The office: the place to socialise?
You might have noticed it already, but something really interesting is happening in terms of how we talk and think about working at the office.
Have you recently noticed companies – and perhaps even the HR department at your place of employment – talk about the office as being the place where people meet, socialise and connect?
Ten or twenty years ago, this was not something that one would really have heard said about the office. Sure, we all know that catching up with colleagues is part of working from the office, but to hear it being declared by companies is a different thing altogether. Because isn’t the office the place you came to in order to… work?
The fact that we can today unabashedly say that the office is primarily the place where people go to connect with their colleagues, tells us a lot about how our perception of work is steadily changing.
Ethan Bernstein, an associate professor of business administration at Harvard Business School, notes that we should ask ourselves “how can we use the office to make what we’re doing remotely even more effective? If remote work becomes the default, maybe the office is there for the sake of cementing relationships, introducing people and deliberate relationship-building.”
And this isn’t the only change.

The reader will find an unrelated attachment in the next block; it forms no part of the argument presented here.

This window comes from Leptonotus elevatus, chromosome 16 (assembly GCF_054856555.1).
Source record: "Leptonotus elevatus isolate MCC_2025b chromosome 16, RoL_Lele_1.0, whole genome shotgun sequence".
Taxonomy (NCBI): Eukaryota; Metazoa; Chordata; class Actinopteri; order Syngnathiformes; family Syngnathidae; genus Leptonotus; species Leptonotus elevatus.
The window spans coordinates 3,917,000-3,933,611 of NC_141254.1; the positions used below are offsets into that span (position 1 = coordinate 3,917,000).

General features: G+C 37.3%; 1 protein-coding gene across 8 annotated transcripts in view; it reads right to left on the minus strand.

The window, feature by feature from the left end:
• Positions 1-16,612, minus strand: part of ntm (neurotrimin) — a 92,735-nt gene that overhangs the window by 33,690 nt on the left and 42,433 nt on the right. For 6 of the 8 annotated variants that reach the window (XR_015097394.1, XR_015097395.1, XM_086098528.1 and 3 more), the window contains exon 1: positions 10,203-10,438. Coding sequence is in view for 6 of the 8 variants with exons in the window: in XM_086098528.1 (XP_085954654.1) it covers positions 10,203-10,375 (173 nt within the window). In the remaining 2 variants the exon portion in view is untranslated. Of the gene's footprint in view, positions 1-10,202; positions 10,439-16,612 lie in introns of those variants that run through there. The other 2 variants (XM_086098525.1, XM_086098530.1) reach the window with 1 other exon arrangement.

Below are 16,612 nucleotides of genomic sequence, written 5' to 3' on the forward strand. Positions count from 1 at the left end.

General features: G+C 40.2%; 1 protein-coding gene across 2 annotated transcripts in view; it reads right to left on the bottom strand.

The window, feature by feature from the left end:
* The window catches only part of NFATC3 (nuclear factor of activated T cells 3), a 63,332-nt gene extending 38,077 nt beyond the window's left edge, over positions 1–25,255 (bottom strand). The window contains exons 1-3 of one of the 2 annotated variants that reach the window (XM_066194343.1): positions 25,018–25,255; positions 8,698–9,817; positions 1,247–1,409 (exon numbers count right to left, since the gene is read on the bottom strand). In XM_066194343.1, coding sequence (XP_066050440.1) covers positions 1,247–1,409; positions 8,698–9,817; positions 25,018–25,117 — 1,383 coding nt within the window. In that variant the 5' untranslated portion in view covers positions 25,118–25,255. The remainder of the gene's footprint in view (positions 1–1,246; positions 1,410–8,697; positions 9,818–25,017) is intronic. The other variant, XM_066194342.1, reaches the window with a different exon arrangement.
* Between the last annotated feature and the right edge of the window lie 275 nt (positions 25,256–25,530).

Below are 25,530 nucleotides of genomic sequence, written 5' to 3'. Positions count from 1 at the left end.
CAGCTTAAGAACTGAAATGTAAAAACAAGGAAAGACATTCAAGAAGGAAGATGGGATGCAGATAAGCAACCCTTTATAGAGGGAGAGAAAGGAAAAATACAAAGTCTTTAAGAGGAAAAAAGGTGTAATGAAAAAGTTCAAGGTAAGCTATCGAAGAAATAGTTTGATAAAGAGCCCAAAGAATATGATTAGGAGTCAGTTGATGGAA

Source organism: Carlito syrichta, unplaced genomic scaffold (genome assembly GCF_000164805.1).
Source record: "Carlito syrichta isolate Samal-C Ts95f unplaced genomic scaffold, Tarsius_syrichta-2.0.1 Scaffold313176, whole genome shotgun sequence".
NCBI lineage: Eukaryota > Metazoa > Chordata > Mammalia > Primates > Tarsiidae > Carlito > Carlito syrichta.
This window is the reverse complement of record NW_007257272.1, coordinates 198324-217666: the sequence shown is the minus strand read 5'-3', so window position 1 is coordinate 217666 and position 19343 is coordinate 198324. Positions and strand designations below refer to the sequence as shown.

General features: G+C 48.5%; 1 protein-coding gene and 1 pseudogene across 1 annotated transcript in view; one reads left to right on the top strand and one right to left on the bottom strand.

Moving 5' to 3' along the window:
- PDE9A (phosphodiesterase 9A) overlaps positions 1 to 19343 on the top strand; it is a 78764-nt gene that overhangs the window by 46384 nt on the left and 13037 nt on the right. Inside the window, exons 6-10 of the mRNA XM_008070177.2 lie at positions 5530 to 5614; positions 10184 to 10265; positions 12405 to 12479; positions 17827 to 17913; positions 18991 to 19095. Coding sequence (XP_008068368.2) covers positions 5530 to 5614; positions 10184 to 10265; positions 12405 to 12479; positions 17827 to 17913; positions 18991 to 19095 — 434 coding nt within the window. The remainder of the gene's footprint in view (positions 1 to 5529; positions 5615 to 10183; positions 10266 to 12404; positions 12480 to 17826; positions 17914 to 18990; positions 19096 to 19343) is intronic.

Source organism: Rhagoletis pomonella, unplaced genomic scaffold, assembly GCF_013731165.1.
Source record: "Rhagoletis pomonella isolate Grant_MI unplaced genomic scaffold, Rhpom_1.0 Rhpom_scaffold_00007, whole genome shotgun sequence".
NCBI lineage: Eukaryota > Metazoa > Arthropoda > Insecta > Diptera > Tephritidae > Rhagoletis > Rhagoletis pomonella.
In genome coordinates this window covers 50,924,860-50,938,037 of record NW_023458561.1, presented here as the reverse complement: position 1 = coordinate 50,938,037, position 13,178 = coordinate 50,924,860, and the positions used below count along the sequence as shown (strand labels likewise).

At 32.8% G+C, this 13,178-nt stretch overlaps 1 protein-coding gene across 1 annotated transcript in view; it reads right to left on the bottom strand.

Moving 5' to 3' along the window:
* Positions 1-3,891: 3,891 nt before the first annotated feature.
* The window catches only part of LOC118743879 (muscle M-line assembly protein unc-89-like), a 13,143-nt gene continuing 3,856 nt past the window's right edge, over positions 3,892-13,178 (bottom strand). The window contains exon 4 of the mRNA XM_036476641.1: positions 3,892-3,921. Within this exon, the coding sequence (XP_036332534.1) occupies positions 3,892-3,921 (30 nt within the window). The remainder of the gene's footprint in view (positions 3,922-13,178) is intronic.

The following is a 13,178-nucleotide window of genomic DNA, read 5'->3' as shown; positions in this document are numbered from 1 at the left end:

From sector to sector, work trends are blossoming and taking shape. Let’s take a look at the most interesting ones.
Working for good
Lenovo has recently launched its ‘Work for Humankind’ initiative. In broad strokes, this is part of an inspiring vision of creating opportunities for people to work remotely for the good of others and the planet. Lenovo has jumped on work trends in an entirely different way by setting up technological hubs in remote places – such as Robinson Crusoe Island, Chile – so that people can go and work there remotely and help the local community with their sustainability goals.
Although this might still seem a bit unattainable for most of us (it’s not exactly as if such opportunities are plentiful – yet), there are indications that working remotely for the betterment of the planet could become more widespread.
A step in that direction is already found in opportunities to do remote working closer to home. A company such as Workero, for example, has opened a network of coworking locations and encourages freelancers and companies to make use of this network in order to allow employees to work in locations that are closer to their homes. This means less commuting, which in turn means less greenhouse gas emissions, pollution, and reduced impact on infrastructure in main cities. When people work from satellite or coworking offices closer to their homes, they also contribute to the development of smaller towns where these offices are situated.
We certainly hope that working and making the planet a better place going hand-in-hand will become mainstream. We’re also curious to see in which creative ways work trends will become more sustainable!
While we’ve just mentioned doing ‘good’ while working, what about acting a little bit ‘illegal’ in the future? Cue the notion of illegal architecture.